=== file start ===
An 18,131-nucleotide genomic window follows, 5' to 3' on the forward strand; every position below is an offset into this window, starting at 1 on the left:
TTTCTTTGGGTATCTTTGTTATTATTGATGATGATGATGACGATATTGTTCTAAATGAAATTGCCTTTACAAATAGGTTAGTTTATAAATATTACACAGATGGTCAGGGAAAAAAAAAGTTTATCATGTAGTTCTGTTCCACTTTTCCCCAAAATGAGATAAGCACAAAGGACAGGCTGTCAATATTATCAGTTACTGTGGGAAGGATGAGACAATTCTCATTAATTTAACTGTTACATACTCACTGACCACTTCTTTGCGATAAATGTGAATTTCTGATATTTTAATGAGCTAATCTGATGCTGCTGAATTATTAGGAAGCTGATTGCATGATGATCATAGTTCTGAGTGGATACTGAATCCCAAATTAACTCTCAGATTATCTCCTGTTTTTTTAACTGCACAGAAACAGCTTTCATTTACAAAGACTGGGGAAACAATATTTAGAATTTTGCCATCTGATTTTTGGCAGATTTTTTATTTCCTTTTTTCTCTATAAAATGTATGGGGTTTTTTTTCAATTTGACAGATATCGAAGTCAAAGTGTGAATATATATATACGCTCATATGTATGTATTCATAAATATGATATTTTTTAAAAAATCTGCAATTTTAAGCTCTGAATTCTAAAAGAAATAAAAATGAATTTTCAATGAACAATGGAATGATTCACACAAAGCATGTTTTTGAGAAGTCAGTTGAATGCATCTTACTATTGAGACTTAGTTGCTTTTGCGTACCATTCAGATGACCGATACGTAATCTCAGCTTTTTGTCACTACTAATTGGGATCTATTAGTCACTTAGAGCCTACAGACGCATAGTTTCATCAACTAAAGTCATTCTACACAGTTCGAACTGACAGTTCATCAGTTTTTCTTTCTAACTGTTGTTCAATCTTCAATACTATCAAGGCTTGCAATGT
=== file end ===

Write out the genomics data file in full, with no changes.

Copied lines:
An 18,131-nucleotide genomic window follows, 5' to 3' on the forward strand; every position below is an offset into this window, starting at 1 on the left:
TTTCTTTGGGTATCTTTGTTATTATTGATGATGATGATGACGATATTGTTCTAAATGAAATTGCCTTTACAAATAGGTTAGTTTATAAATATTACACAGATGGTCAGGGAAAAAAAAAGTTTATCATGTAGTTCTGTTCCACTTTTCCCCAAAATGAGATAAGCACAAAGGACAGGCTGTCAATATTATCAGTTACTGTGGGAAGGATGAGACAATTCTCATTAATTTAACTGTTACATACTCACTGACCACTTCTTTGCGATAAATGTGAATTTCTGATATTTTAATGAGCTAATCTGATGCTGCTGAATTATTAGGAAGCTGATTGCATGATGATCATAGTTCTGAGTGGATACTGAATCCCAAATTAACTCTCAGATTATCTCCTGTTTTTTTAACTGCACAGAAACAGCTTTCATTTACAAAGACTGGGGAAACAATATTTAGAATTTTGCCATCTGATTTTTGGCAGATTTTTTATTTCCTTTTTTCTCTATAAAATGTATGGGGTTTTTTTTCAATTTGACAGATATCGAAGTCAAAGTGTGAATATATATATACGCTCATATGTATGTATTCATAAATATGATATTTTTTAAAAAATCTGCAATTTTAAGCTCTGAATTCTAAAAGAAATAAAAATGAATTTTCAATGAACAATGGAATGATTCACACAAAGCATGTTTTTGAGAAGTCAGTTGAATGCATCTTACTATTGAGACTTAGTTGCTTTTGCGTACCATTCAGATGACCGATACGTAATCTCAGCTTTTTGTCACTACTAATTGGGATCTATTAGTCACTTAGAGCCTACAGACGCATAGTTTCATCAACTAAAGTCATTCTACACAGTTCGAACTGACAGTTCATCAGTTTTTCTTTCTAACTGTTGTTCAATCTTCAATACTATCAAGGCTTGCAATGT